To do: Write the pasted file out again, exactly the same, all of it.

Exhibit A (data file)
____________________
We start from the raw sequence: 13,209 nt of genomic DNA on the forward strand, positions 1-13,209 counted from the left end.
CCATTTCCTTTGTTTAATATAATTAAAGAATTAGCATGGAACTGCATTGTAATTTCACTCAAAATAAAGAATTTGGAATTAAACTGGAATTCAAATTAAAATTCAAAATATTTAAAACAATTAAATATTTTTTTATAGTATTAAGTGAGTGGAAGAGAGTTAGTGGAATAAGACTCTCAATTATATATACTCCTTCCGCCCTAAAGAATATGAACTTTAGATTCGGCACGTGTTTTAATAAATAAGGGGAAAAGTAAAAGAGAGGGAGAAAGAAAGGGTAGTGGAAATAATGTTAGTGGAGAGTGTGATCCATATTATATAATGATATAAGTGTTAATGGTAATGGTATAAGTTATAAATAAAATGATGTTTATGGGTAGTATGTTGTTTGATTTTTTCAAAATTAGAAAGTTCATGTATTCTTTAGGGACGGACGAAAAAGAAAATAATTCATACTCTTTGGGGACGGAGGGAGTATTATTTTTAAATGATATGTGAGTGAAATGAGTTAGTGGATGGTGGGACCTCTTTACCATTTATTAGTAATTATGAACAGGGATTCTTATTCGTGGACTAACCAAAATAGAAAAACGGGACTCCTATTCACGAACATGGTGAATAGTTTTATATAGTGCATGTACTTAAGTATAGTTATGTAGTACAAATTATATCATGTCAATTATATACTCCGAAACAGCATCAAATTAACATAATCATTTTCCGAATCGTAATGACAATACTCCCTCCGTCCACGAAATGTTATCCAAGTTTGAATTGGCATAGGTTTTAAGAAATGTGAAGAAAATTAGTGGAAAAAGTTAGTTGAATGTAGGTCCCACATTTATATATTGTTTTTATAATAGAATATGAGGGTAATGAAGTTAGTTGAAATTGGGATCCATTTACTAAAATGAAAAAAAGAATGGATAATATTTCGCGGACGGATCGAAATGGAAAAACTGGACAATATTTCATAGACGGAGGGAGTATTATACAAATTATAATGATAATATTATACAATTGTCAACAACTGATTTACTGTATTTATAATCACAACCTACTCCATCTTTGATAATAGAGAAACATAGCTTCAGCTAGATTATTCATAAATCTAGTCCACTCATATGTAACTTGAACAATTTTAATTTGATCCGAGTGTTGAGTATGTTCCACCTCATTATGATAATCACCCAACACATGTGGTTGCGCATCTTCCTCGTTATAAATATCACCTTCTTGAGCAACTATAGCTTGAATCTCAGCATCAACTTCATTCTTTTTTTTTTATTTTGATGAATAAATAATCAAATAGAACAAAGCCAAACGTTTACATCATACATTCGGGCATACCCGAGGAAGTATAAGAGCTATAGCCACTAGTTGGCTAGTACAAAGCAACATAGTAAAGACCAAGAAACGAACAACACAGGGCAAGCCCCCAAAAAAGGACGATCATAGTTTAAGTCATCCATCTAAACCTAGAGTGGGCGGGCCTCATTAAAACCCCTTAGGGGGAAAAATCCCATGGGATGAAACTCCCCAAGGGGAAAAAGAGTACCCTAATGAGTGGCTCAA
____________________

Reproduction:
We start from the raw sequence: 13,209 nt of genomic DNA on the forward strand, positions 1-13,209 counted from the left end.
CCATTTCCTTTGTTTAATATAATTAAAGAATTAGCATGGAACTGCATTGTAATTTCACTCAAAATAAAGAATTTGGAATTAAACTGGAATTCAAATTAAAATTCAAAATATTTAAAACAATTAAATATTTTTTTATAGTATTAAGTGAGTGGAAGAGAGTTAGTGGAATAAGACTCTCAATTATATATACTCCTTCCGCCCTAAAGAATATGAACTTTAGATTCGGCACGTGTTTTAATAAATAAGGGGAAAAGTAAAAGAGAGGGAGAAAGAAAGGGTAGTGGAAATAATGTTAGTGGAGAGTGTGATCCATATTATATAATGATATAAGTGTTAATGGTAATGGTATAAGTTATAAATAAAATGATGTTTATGGGTAGTATGTTGTTTGATTTTTTCAAAATTAGAAAGTTCATGTATTCTTTAGGGACGGACGAAAAAGAAAATAATTCATACTCTTTGGGGACGGAGGGAGTATTATTTTTAAATGATATGTGAGTGAAATGAGTTAGTGGATGGTGGGACCTCTTTACCATTTATTAGTAATTATGAACAGGGATTCTTATTCGTGGACTAACCAAAATAGAAAAACGGGACTCCTATTCACGAACATGGTGAATAGTTTTATATAGTGCATGTACTTAAGTATAGTTATGTAGTACAAATTATATCATGTCAATTATATACTCCGAAACAGCATCAAATTAACATAATCATTTTCCGAATCGTAATGACAATACTCCCTCCGTCCACGAAATGTTATCCAAGTTTGAATTGGCATAGGTTTTAAGAAATGTGAAGAAAATTAGTGGAAAAAGTTAGTTGAATGTAGGTCCCACATTTATATATTGTTTTTATAATAGAATATGAGGGTAATGAAGTTAGTTGAAATTGGGATCCATTTACTAAAATGAAAAAAAGAATGGATAATATTTCGCGGACGGATCGAAATGGAAAAACTGGACAATATTTCATAGACGGAGGGAGTATTATACAAATTATAATGATAATATTATACAATTGTCAACAACTGATTTACTGTATTTATAATCACAACCTACTCCATCTTTGATAATAGAGAAACATAGCTTCAGCTAGATTATTCATAAATCTAGTCCACTCATATGTAACTTGAACAATTTTAATTTGATCCGAGTGTTGAGTATGTTCCACCTCATTATGATAATCACCCAACACATGTGGTTGCGCATCTTCCTCGTTATAAATATCACCTTCTTGAGCAACTATAGCTTGAATCTCAGCATCAACTTCATTCTTTTTTTTTTATTTTGATGAATAAATAATCAAATAGAACAAAGCCAAACGTTTACATCATACATTCGGGCATACCCGAGGAAGTATAAGAGCTATAGCCACTAGTTGGCTAGTACAAAGCAACATAGTAAAGACCAAGAAACGAACAACACAGGGCAAGCCCCCAAAAAAGGACGATCATAGTTTAAGTCATCCATCTAAACCTAGAGTGGGCGGGCCTCATTAAAACCCCTTAGGGGGAAAAATCCCATGGGATGAAACTCCCCAAGGGGAAAAAGAGTACCCTAATGAGTGGCTCAA